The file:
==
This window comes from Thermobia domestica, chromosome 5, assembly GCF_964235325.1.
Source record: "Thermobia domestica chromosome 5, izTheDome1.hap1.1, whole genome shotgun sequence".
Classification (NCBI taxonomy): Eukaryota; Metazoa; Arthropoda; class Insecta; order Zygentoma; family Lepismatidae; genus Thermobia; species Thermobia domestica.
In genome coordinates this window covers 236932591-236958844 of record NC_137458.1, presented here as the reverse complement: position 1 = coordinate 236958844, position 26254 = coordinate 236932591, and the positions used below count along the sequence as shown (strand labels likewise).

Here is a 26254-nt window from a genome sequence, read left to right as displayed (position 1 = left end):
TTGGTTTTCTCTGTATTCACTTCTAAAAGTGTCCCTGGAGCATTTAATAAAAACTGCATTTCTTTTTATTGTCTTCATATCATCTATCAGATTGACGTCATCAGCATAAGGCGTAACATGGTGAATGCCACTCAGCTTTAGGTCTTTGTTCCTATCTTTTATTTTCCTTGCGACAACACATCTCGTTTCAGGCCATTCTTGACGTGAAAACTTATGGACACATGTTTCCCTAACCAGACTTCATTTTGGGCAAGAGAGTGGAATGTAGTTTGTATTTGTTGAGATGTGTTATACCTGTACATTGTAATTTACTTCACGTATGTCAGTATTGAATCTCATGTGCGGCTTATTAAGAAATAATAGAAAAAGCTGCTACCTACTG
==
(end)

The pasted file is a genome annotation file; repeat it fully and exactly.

This window comes from Thermobia domestica, chromosome 5, assembly GCF_964235325.1.
Source record: "Thermobia domestica chromosome 5, izTheDome1.hap1.1, whole genome shotgun sequence".
Classification (NCBI taxonomy): Eukaryota; Metazoa; Arthropoda; class Insecta; order Zygentoma; family Lepismatidae; genus Thermobia; species Thermobia domestica.
In genome coordinates this window covers 236932591-236958844 of record NC_137458.1, presented here as the reverse complement: position 1 = coordinate 236958844, position 26254 = coordinate 236932591, and the positions used below count along the sequence as shown (strand labels likewise).

Here is a 26254-nt window from a genome sequence, read left to right as displayed (position 1 = left end):
TTGGTTTTCTCTGTATTCACTTCTAAAAGTGTCCCTGGAGCATTTAATAAAAACTGCATTTCTTTTTATTGTCTTCATATCATCTATCAGATTGACGTCATCAGCATAAGGCGTAACATGGTGAATGCCACTCAGCTTTAGGTCTTTGTTCCTATCTTTTATTTTCCTTGCGACAACACATCTCGTTTCAGGCCATTCTTGACGTGAAAACTTATGGACACATGTTTCCCTAACCAGACTTCATTTTGGGCAAGAGAGTGGAATGTAGTTTGTATTTGTTGAGATGTGTTATACCTGTACATTGTAATTTACTTCACGTATGTCAGTATTGAATCTCATGTGCGGCTTATTAAGAAATAATAGAAAAAGCTGCTACCTACTG